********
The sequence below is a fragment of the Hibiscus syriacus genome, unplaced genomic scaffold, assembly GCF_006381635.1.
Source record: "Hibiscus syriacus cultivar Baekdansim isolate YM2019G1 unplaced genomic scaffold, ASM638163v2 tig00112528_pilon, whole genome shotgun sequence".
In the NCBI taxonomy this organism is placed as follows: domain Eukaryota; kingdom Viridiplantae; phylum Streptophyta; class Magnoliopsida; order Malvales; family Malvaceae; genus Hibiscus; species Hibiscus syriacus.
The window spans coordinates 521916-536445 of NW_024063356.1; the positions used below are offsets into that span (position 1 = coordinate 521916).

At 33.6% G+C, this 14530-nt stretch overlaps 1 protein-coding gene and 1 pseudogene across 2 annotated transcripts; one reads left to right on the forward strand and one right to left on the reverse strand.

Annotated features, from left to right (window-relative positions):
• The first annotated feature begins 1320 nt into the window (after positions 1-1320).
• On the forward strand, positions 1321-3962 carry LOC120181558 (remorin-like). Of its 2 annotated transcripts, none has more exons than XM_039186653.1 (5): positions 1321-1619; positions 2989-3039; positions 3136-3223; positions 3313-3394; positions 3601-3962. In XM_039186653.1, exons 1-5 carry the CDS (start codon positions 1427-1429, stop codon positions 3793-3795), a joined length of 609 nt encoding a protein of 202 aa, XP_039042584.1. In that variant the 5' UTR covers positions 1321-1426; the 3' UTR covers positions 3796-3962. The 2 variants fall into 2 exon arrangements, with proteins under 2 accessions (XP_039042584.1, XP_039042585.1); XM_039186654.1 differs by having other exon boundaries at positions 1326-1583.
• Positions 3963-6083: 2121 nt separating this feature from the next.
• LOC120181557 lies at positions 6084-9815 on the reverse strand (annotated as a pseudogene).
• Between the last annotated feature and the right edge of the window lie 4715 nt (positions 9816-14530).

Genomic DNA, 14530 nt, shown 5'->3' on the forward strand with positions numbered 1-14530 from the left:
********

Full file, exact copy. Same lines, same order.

The sequence below is a fragment of the Hibiscus syriacus genome, unplaced genomic scaffold, assembly GCF_006381635.1.
Source record: "Hibiscus syriacus cultivar Baekdansim isolate YM2019G1 unplaced genomic scaffold, ASM638163v2 tig00112528_pilon, whole genome shotgun sequence".
In the NCBI taxonomy this organism is placed as follows: domain Eukaryota; kingdom Viridiplantae; phylum Streptophyta; class Magnoliopsida; order Malvales; family Malvaceae; genus Hibiscus; species Hibiscus syriacus.
The window spans coordinates 521916-536445 of NW_024063356.1; the positions used below are offsets into that span (position 1 = coordinate 521916).

At 33.6% G+C, this 14530-nt stretch overlaps 1 protein-coding gene and 1 pseudogene across 2 annotated transcripts; one reads left to right on the forward strand and one right to left on the reverse strand.

Annotated features, from left to right (window-relative positions):
• The first annotated feature begins 1320 nt into the window (after positions 1-1320).
• On the forward strand, positions 1321-3962 carry LOC120181558 (remorin-like). Of its 2 annotated transcripts, none has more exons than XM_039186653.1 (5): positions 1321-1619; positions 2989-3039; positions 3136-3223; positions 3313-3394; positions 3601-3962. In XM_039186653.1, exons 1-5 carry the CDS (start codon positions 1427-1429, stop codon positions 3793-3795), a joined length of 609 nt encoding a protein of 202 aa, XP_039042584.1. In that variant the 5' UTR covers positions 1321-1426; the 3' UTR covers positions 3796-3962. The 2 variants fall into 2 exon arrangements, with proteins under 2 accessions (XP_039042584.1, XP_039042585.1); XM_039186654.1 differs by having other exon boundaries at positions 1326-1583.
• Positions 3963-6083: 2121 nt separating this feature from the next.
• LOC120181557 lies at positions 6084-9815 on the reverse strand (annotated as a pseudogene).
• Between the last annotated feature and the right edge of the window lie 4715 nt (positions 9816-14530).

Genomic DNA, 14530 nt, shown 5'->3' on the forward strand with positions numbered 1-14530 from the left: